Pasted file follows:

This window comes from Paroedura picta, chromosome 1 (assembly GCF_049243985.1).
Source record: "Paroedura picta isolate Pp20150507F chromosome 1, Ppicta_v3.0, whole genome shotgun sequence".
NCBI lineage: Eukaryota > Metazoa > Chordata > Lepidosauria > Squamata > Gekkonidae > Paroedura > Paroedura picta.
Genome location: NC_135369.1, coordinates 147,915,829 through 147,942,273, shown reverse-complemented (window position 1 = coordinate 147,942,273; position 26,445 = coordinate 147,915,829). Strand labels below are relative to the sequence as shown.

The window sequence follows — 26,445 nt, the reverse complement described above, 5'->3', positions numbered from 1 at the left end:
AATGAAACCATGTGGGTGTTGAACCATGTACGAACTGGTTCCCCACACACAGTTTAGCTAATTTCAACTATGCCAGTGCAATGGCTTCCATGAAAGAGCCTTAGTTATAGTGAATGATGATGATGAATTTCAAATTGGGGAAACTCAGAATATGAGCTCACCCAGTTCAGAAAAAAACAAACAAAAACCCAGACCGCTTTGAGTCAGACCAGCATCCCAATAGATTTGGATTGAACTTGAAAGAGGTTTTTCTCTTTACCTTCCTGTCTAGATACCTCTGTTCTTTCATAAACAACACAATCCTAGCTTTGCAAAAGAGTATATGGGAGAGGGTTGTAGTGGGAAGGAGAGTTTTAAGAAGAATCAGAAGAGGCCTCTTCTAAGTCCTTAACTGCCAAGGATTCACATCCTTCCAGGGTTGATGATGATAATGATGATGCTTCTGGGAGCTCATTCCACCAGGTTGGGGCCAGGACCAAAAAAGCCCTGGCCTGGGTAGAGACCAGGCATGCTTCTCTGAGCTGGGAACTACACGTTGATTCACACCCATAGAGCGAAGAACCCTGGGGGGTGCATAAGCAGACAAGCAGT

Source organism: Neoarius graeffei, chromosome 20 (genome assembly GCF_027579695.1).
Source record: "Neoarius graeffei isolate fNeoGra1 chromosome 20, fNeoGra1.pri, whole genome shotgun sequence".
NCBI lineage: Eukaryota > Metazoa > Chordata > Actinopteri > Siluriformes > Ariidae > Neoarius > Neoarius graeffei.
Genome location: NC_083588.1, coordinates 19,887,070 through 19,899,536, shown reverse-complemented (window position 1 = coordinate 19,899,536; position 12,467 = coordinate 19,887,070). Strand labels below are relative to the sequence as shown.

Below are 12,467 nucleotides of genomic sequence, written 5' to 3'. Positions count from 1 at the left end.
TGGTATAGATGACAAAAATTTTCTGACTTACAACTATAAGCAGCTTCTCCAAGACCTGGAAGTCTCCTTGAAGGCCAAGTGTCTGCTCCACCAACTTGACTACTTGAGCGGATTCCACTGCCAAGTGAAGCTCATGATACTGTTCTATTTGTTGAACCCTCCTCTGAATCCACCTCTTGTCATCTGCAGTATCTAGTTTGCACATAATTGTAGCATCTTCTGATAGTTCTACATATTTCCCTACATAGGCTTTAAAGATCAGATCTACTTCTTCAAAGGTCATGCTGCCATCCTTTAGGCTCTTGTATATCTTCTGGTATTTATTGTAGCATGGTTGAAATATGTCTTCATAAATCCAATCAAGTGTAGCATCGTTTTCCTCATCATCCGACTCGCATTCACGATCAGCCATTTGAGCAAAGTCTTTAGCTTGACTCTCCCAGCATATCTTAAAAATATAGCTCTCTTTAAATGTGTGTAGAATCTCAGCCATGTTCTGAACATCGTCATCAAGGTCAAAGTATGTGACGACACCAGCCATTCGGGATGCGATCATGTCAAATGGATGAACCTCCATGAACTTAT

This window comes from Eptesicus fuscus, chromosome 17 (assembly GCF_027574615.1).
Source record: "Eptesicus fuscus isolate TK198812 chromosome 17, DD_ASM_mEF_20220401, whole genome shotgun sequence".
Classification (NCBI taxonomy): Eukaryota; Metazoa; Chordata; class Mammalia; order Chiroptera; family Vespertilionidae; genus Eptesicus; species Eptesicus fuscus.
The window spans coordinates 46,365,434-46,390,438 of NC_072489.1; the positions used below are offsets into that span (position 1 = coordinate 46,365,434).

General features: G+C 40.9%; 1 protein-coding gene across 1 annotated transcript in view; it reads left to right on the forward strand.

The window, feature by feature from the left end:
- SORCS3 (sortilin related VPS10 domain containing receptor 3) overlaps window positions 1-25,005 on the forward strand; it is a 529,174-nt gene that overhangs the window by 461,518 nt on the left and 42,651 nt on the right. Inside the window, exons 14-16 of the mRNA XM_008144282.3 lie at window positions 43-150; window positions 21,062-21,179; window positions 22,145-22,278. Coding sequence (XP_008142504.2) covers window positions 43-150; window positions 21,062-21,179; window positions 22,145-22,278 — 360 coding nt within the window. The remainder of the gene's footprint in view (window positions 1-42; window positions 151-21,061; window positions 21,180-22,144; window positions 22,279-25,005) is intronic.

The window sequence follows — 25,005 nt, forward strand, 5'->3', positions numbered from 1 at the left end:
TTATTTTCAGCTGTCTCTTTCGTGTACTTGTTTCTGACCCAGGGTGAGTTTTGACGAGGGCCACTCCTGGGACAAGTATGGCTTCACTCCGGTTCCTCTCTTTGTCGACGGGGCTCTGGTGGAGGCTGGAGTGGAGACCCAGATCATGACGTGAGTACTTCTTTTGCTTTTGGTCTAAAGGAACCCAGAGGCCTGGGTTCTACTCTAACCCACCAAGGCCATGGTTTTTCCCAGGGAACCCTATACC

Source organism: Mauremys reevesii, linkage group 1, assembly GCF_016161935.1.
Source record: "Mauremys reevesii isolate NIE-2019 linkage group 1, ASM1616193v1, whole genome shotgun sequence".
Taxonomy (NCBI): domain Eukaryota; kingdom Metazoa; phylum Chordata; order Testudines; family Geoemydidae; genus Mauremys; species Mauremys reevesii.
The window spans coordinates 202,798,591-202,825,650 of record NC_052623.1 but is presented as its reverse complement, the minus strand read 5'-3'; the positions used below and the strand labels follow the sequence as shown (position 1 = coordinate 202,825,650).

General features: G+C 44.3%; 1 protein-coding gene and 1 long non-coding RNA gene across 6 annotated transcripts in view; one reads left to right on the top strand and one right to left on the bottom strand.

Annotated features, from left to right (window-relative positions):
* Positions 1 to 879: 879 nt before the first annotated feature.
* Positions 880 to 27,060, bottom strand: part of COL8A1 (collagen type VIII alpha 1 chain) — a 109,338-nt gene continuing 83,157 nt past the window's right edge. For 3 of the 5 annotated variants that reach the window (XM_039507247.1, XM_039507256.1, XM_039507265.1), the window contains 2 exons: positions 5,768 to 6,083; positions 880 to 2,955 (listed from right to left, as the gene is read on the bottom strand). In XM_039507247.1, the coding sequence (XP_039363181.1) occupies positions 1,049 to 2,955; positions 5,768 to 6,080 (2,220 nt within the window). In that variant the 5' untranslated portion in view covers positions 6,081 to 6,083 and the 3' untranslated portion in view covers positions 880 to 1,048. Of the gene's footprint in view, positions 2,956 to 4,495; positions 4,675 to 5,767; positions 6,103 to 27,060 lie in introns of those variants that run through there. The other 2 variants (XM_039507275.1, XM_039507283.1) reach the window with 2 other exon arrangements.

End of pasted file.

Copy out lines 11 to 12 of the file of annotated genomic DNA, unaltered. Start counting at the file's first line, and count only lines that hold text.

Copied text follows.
Below are 12,467 nucleotides of genomic sequence, written 5' to 3'. Positions count from 1 at the left end.
TGGTATAGATGACAAAAATTTTCTGACTTACAACTATAAGCAGCTTCTCCAAGACCTGGAAGTCTCCTTGAAGGCCAAGTGTCTGCTCCACCAACTTGACTACTTGAGCGGATTCCACTGCCAAGTGAAGCTCATGATACTGTTCTATTTGTTGAACCCTCCTCTGAATCCACCTCTTGTCATCTGCAGTATCTAGTTTGCACATAATTGTAGCATCTTCTGATAGTTCTACATATTTCCCTACATAGGCTTTAAAGATCAGATCTACTTCTTCAAAGGTCATGCTGCCATCCTTTAGGCTCTTGTATATCTTCTGGTATTTATTGTAGCATGGTTGAAATATGTCTTCATAAATCCAATCAAGTGTAGCATCGTTTTCCTCATCATCCGACTCGCATTCACGATCAGCCATTTGAGCAAAGTCTTTAGCTTGACTCTCCCAGCATATCTTAAAAATATAGCTCTCTTTAAATGTGTGTAGAATCTCAGCCATGTTCTGAACATCGTCATCAAGGTCAAAGTATGTGACGACACCAGCCATTCGGGATGCGATCATGTCAAATGGATGAACCTCCATGAACTTAT